In my last blog, I wrote about a student who is thriving with online work. In this blog, I’ll write about a student who has struggled: Adam.*
Adam has had his ups and down as a student. in 9th grade, he arrived in the United States from Yemen. 9th and 10th grade were successful years for him , but 11th grade was a disaster: he cut classes and failed exams, leading to a serious conference with his father at the beginning of this year.
The conference worked. Adam shifted in 12th grade: he attended his classes, participated, asked questions. He even walked with purpose. Every day, he’d pass my office and say, “Hi miss!” as if to say, “See? I can do this, and I know you’re proud of me.”
Yet somehow, when we shifted to remote learning, we lost Adam. We gave him a Chromebook, but he wasn’t completing work. A staff member learned that Adam’s internet was spotty, so we helped him order a free, internet-enabled iPad through the New York City Department of Education, which was delivered in a couple of weeks.
Still, even with the iPad, he wasn’t completing work or returning phone calls. And we were unable to reach his father, who previously had been such a partner.
In my school, we have a team to support students struggling with online learning. Through that team, I was assigned to help Adam.
I called all the numbers listed for Adam’s family in our database: each call was a series of rings with no answer, or a number not in service.
On the fourth number, I suddenly heard, “Hello?” from a confident young voice, a combination Arabic and New York accent. “I’m his older brother. I’m working in the deli but I can talk.” The brother explained that his father had travelled to Yemen, but was now stuck, concerned about traveling home due to the virus.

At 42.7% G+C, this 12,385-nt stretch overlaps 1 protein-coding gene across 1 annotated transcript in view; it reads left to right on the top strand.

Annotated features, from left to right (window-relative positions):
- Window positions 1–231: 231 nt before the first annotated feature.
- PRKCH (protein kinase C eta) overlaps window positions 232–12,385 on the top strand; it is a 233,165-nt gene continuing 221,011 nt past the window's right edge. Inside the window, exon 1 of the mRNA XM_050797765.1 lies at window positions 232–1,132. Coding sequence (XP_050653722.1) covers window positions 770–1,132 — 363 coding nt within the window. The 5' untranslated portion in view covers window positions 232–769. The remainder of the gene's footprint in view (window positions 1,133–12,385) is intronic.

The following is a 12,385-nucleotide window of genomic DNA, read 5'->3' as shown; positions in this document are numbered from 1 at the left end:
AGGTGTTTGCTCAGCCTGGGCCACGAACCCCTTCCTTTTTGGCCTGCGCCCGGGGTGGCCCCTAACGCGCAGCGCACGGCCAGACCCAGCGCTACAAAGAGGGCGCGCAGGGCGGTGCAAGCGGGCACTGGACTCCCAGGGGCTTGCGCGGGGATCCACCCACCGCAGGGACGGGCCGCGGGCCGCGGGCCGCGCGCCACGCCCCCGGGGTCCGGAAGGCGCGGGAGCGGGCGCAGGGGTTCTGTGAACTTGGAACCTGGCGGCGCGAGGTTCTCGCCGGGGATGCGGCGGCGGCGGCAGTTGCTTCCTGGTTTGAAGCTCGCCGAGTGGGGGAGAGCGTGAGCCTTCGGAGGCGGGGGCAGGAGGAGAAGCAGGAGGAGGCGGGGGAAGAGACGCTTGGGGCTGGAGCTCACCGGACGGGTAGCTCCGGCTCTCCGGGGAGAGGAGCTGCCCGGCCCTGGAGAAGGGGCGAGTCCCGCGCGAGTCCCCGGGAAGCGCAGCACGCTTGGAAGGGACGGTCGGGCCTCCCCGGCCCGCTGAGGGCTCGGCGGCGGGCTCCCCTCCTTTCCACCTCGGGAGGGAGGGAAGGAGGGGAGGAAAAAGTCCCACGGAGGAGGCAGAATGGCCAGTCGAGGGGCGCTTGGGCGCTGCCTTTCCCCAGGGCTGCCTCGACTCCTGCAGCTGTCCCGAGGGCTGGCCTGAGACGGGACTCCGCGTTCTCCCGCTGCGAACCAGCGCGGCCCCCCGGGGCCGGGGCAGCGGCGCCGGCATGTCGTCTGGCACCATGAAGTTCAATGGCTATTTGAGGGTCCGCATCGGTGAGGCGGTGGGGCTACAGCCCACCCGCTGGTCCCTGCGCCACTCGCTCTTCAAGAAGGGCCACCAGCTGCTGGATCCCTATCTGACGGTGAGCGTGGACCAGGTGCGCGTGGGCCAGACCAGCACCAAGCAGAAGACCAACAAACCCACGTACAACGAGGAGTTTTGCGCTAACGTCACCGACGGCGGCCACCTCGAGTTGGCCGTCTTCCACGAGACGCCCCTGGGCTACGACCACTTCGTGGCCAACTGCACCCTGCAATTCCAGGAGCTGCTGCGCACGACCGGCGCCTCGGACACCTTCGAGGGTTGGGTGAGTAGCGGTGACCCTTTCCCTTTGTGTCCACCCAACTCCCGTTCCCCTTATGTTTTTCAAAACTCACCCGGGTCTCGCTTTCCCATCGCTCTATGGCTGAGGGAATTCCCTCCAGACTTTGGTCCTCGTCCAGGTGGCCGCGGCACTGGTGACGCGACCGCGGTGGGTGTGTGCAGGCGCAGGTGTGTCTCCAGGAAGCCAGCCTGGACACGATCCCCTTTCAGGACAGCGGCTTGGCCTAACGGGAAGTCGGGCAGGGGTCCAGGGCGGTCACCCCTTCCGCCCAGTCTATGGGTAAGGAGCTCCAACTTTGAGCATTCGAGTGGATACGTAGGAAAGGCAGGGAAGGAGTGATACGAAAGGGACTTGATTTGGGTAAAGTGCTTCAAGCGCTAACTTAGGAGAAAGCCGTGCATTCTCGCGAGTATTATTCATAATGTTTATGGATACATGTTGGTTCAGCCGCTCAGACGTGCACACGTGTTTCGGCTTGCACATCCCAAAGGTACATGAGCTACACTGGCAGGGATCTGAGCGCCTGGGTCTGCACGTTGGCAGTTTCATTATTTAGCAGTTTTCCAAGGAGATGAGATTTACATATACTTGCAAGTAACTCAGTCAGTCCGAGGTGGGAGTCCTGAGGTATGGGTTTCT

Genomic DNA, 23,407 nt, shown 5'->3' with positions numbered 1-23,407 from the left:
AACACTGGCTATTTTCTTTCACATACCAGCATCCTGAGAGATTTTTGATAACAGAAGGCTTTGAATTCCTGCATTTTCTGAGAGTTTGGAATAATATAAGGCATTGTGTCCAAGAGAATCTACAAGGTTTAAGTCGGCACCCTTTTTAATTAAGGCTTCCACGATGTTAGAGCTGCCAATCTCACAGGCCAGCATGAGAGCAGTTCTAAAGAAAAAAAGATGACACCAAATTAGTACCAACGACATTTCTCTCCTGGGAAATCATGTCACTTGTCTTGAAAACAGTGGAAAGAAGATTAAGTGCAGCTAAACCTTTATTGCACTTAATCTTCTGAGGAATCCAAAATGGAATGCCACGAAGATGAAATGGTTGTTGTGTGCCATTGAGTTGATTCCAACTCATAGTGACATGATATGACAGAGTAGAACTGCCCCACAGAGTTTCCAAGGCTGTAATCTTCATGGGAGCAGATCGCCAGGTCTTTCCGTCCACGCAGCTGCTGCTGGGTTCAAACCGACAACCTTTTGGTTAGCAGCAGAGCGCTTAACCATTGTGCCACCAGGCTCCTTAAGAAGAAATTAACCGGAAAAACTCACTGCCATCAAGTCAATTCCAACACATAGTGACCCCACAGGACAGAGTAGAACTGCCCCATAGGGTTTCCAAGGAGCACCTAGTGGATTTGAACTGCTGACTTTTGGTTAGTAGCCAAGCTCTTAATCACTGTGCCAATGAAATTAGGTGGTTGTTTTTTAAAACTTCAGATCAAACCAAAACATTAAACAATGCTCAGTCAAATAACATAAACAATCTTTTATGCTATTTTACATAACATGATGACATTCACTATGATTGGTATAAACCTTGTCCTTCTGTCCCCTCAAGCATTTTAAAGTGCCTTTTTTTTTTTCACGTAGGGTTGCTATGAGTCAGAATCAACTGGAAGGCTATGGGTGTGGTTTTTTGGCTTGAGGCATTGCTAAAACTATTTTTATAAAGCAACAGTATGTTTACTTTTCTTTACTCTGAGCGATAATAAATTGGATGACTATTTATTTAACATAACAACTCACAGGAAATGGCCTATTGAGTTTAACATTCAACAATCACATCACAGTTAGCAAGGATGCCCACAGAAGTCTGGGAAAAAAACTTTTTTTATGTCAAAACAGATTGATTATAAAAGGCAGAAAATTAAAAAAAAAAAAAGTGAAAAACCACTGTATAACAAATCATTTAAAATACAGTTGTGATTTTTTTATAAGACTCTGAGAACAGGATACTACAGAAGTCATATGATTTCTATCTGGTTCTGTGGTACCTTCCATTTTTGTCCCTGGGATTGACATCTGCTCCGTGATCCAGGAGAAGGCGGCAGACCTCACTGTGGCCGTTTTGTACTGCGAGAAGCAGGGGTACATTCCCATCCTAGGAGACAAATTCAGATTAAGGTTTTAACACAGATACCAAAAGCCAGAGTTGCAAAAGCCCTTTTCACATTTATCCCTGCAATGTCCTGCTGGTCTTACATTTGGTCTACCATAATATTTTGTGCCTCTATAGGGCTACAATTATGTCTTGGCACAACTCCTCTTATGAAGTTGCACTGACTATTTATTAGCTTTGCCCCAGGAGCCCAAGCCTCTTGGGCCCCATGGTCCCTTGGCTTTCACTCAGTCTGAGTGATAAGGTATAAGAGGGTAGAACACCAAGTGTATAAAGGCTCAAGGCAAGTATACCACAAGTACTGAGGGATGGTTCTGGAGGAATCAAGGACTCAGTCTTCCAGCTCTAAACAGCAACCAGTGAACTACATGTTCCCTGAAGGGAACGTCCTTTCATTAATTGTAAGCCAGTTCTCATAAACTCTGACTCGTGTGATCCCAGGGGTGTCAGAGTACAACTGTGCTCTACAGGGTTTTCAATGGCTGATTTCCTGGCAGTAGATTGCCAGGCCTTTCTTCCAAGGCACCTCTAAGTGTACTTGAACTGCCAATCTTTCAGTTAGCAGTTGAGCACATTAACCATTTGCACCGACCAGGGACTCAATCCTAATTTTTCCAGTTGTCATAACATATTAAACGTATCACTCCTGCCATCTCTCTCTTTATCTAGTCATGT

Adam’s struggles all made sense now: his dad, his greatest support, was away.
Still, his brother was clearly trying to help Adam: “How about this, when I get home tonight, I’ll call you and we’ll talk to him together,” he told me.
The brother was true to his word. At 4:30 I got the call, and his brother passed his cell phone to Adam. I asked Adam to jump onto a video call with me, and he agreed.
I waited. After 5 minutes, I found myself getting impatient. I texted his brother, who assured me Adam was getting on the call.
After 15 minutes, I heard the “ping” of Adam joining, and I suddenly saw the friendly face and thick curls. “Hi miss!” he said. I noticed he looked tired.
We logged onto all of his classes together, answering a few questions in each class, helping him understand the platform. Adam assured me he’d get to work. A few minutes after the call, he texted, “Thanks so much for care, Miss.”
In the next two weeks, I saw Adam’s grades pop up from failing to passing.
When I reflected on Adam, there were so many things that made remote learning tough on him:
His father, his main support, wasn’t around. Adam missed him deeply.
Adam is also not the strongest reader. In school, his in-person friendliness and excellent speaking skills covered some of his literacy needs.
Also, simply being in school creates routine, structure, and a separation from home that is helpful for many kids. I had been impatient with Adam for taking so long to get on the video call, but my boyfriend Sathya pointed out, “Maybe he was trying to clean his room, or getting dressed. He might have been embarrassed. You’re the principal, it was probably weird for him.” Back in school, walking past my office to say “Hi,” Adam had felt a sense of pride, whereas it might have felt odd to open up his home, and himself, on video.
Adam is now on-track to graduate, but it hasn’t been easy. A kid like Adam misses being with people. He was fed by attention from his teachers, hanging out with his friends. A kid like Adam is lonely these days.
*The names of students have been changed.